In Fortune, I wrote about what the Holmes verdict would mean for startup culture. Given that the prosecution’s case against Holmes was built on the foundation of her having attracted investors in part by making false statements to the media that she knew would be communicated, this would surely be a message to all founders to re-evaluate the startup culture’s fake-it-till-you-make-it ethos.
No. In fact, as we recently saw with Sam Bankman-Fried and now with Charlie Javice, there is a mindset among some founders that the Elizabeth Holmeses of the world were just not smart enough to avoid getting caught. This disconnect with reality led SBF last week to launch a Substack newsletter which I can assure you, looking at it through a legal lens, is just a way for him to self-incriminate in a way that will forever be memorialized on the Internet.
Meanwhile, startup watchers continue to feed into the hype by lionizing these founders. We place high-profile startup founders on a pedestal because they are seen as risk-takers and innovators who are able to create something new and successful from scratch. They are also often viewed as visionaries who are able to spot and capitalize on new opportunities. Their success stories and the rapid growth of their companies can be inspiring to others.
But when we idolize them, we create unrealistic and often unattainable ideas of what it’s like to build a sustainable company - one that can create actual value instead of an inflated cap table. And when investors, in turn, are so obsessed with the next big win that their fear of missing out drives them to not even look for yellow and red flags, the end result is Theranos, FTX, Frank, and wherever else comes next because - trust me - much more is coming. FOMO is a disease that far too many investors suffer from.
It makes sense that in 2021 Javice and some of her team “migrated to Miami,” the new startup capital that just feels like a breeding ground for crypto schemes and other less-than-savory ideas. Perhaps those who watch Javice’s Wharton career chat (she graduated from the Wharton School at Penn in 2013) should add comments such as Google’s famed “Don’t be evil,” which seems to have eluded too many startup founders over the past few years.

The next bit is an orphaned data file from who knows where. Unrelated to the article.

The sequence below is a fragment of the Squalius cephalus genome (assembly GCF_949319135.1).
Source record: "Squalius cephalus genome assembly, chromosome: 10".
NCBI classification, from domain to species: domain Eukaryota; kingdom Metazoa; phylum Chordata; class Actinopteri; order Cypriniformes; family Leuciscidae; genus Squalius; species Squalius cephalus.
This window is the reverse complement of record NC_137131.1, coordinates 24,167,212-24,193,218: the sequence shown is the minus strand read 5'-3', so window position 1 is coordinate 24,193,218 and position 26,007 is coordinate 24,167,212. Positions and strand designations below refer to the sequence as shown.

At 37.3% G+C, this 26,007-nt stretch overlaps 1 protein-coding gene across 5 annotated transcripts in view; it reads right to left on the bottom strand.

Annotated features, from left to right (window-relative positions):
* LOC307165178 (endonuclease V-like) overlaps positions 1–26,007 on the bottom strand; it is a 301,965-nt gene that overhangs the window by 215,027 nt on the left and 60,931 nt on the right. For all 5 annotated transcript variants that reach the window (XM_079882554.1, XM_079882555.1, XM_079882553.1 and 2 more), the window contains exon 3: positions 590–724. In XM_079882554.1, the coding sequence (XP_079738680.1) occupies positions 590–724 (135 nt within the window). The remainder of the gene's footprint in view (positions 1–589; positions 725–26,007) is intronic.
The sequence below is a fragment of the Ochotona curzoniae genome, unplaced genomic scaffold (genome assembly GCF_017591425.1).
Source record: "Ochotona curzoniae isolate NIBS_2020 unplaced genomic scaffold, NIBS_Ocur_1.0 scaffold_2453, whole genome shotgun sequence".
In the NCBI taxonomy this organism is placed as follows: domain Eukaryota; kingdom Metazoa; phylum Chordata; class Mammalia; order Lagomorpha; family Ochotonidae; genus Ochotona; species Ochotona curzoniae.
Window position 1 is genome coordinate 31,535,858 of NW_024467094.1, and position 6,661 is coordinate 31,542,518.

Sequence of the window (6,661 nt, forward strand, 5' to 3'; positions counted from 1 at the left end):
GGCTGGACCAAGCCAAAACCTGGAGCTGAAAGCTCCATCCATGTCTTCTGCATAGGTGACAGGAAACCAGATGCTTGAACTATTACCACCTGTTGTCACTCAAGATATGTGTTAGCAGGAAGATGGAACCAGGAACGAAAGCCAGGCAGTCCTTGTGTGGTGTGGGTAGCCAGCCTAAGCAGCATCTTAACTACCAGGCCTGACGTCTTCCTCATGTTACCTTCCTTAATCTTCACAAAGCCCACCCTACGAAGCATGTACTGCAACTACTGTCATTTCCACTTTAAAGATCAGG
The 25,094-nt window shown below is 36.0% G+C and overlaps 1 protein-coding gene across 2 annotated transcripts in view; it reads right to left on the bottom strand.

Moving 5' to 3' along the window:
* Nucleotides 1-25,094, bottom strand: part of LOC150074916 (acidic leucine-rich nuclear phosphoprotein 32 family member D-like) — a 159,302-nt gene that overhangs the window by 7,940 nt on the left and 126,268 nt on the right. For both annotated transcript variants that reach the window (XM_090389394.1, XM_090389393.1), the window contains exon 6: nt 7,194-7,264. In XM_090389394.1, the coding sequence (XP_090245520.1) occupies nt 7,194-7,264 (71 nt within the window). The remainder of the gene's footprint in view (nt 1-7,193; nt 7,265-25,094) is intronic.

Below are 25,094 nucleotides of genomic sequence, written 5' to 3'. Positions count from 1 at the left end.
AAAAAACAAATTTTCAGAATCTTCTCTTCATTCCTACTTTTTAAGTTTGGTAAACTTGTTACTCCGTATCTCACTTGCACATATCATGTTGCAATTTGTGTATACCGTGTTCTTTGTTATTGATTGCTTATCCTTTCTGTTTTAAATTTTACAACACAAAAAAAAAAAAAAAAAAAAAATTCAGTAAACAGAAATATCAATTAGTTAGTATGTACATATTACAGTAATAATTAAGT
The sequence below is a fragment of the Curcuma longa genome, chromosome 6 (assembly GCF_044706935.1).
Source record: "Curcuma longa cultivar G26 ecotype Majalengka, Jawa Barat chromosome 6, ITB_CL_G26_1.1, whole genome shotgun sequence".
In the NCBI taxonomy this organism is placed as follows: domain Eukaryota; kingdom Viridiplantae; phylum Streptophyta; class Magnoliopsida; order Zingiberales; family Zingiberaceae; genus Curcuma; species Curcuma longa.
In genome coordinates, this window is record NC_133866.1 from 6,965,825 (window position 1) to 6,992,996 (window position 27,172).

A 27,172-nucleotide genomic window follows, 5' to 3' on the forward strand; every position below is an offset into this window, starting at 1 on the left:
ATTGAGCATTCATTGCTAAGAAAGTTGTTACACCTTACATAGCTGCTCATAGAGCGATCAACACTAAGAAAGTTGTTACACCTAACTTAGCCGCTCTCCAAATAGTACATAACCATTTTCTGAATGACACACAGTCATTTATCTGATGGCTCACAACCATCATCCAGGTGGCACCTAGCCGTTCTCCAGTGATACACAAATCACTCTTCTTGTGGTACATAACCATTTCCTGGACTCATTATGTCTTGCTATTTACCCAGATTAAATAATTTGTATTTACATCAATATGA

As a side note but certainly relevant here, I have always advised investors to look to places such as Buffalo, Cleveland, and Minneapolis rather than simply Silicon Valley, Miami, and Austin for down-to-earth, whipsmart founders. It doesn’t have to be framed as an either/or, but in my couple decades of experience working with founders and startups, when an investor puts in the time in some of these less well-known startup cities, the results can be promising.
For now, Javice’s stewardship of Frank won’t be a cautionary tale for the founders who need to learn from it because they aren’t receptive to any lesson that distracts from the big win. It will be another tale of how derelict the processes are with some of the world’s top investors and a challenge to the next founder without a moral compass to give this bizarre wheel of fortune a spin.
About Aron Solomon
A Pulitzer Prize-nominated writer, Aron Solomon, JD, is the Chief Legal Analyst for Esquire Digital and the Editor-in-Chief for Today’s Esquire. He has taught entrepreneurship at McGill University and the University of Pennsylvania, and was elected to Fastcase 50, recognizing the top 50 legal innovators in the world. Aron has been featured in Forbes, CBS News, CNBC, USA Today, ESPN, TechCrunch, The Hill, BuzzFeed, Fortune, Venture Beat, The Independent, Fortune China, Yahoo!, ABA Journal, Law.com, The Boston Globe, YouTube, NewsBreak, and many other leading publications.
Comments / 0